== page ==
Taliban crack down hard on Kabul's largest protest yet

People scatter as the Taliban open fire during a protest in Kabul in this still image obtained from a social media video.

(CNN)The Taliban used gunfire, detentions and beatings to crush dissent over their rule on Tuesday, as scores of Afghan protesters marched through Kabul in the largest demonstration the capital has seen since the militant group seized power last month.

According to photos and videos shared on social media, activists shouted in support of resistance fighters in the holdout province of Panjshir and chanted against Pakistan, which they view as meddling in Afghan affairs.
Videos from central Kabul showed dozens of men and women marching through the streets shouting "Death to Pakistan" as the demonstrators made their way towards the presidential palace.
    Amid chaotic scenes on the streets, Taliban fighters intervened and shot into the air to disperse the protesters. The videos showed people scattering or crouching down amid sustained bursts of gunfire. There were no initial reports of casualties.
      Witnesses estimated the crowd at between 300 and 500 people -- many of whom were women wearing the hijab.
        A Taliban fighter stands guard as Afghan women shout slogans during a rally near the Pakistan embassy in Kabul on September 7.

        Demonstrators question Pakistan's role

        Some protesters complained about the role that the head of Pakistan's military intelligence has played as negotiations concluded on the formation of a government. The intelligence chief, Lt Gen Faiz Hamid, arrived in Kabul at the weekend and has been meeting senior Taliban officials, including Mullah Baradar, the head of the Taliban's Political Bureau.
          One man said: "The protest near Zanbak Square was dispersed by Taliban shooting in the air. Most of our friends went towards Serena Hotel. One group gathered here, and another group marched towards Pakistan embassy. No matter if they try to cut us off we will sprout [again], we will grow. We will not go quiet. We will never accept the enslavement and invasion of any foreigners."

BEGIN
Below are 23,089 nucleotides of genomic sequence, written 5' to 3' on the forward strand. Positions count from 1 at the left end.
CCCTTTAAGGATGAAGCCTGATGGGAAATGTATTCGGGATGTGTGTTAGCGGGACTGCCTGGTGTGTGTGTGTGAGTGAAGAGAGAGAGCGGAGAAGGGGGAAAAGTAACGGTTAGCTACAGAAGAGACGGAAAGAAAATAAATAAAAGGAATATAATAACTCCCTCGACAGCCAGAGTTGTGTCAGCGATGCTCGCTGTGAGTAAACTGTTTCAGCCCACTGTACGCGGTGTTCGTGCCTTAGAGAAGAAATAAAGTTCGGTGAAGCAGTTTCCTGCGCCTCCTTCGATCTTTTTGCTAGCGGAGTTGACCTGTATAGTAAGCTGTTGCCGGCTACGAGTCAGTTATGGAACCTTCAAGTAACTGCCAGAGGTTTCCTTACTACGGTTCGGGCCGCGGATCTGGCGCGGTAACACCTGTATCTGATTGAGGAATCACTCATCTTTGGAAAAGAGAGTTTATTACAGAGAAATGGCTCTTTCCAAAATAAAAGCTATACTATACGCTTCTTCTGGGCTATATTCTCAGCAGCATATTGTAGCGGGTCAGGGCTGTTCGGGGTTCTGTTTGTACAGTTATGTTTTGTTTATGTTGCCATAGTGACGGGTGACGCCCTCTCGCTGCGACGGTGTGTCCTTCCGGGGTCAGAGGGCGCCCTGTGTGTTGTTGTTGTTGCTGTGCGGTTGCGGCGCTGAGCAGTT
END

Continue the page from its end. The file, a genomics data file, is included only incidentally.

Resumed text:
In one video from Kabul on Tuesday, a woman is seen to confront a Taliban fighter. Afghan journalist Ahmad Jawid Kargar told CNN that the Taliban detained dozens of women protesting in front of the presidential gate and took them to the basement of the Azizi Bank nearby. CNN has been unable to confirm how many people were detained.
          A non-Afghan photojournalist who was one of about a dozen media representatives detained at the protest said he had been held for two hours. He told CNN: "Before detaining me, one Taliban beat me with his AK-47, on the back of my head." He said his camera was broken but when the Taliban found out he was not Afghan they were much more polite. "They were not treating local journalists the same and made sure several times that I wasn't one."
          The photojournalist, who asked not to be named, said it was becoming impossible to work in Kabul. "There's nothing we can do. They ban us from coverage. We can't do our work. They are just so aggressive. I saw this with my own eyes -- I saw a man point his gun at the people, he was ready to shoot. Another guy had to stop him. He was so close to doing it. Some of them are just uncontrollable."
          The photojournalist added: "There were around 500 people at the protest today. Women were being detained in an outdoor parking lot. They were not allowed out of that space. That was their method of detaining and stopping them."
          According to several social media accounts of Afghan journalists, at least some of the reporters and cameramen who had been detained have since been released.